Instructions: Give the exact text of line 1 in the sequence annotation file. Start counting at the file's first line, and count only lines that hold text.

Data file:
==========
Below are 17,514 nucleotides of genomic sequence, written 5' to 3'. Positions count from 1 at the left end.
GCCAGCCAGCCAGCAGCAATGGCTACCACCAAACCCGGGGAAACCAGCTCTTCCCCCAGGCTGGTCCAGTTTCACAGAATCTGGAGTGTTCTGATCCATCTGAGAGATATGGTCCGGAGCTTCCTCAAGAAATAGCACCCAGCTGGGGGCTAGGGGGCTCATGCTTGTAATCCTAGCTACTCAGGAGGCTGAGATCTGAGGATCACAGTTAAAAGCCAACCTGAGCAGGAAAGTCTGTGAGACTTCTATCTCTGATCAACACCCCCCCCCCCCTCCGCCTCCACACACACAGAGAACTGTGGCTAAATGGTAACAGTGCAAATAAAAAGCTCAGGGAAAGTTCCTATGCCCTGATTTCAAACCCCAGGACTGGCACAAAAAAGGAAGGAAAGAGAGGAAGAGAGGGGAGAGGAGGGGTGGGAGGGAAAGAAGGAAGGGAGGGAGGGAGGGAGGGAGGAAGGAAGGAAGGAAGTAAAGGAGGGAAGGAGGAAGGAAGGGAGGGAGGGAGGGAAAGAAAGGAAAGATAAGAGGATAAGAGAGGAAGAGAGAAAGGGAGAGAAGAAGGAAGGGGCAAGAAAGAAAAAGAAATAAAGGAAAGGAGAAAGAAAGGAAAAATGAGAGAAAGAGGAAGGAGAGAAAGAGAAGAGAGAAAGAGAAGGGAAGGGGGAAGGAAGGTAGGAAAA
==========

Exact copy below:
Below are 17,514 nucleotides of genomic sequence, written 5' to 3'. Positions count from 1 at the left end.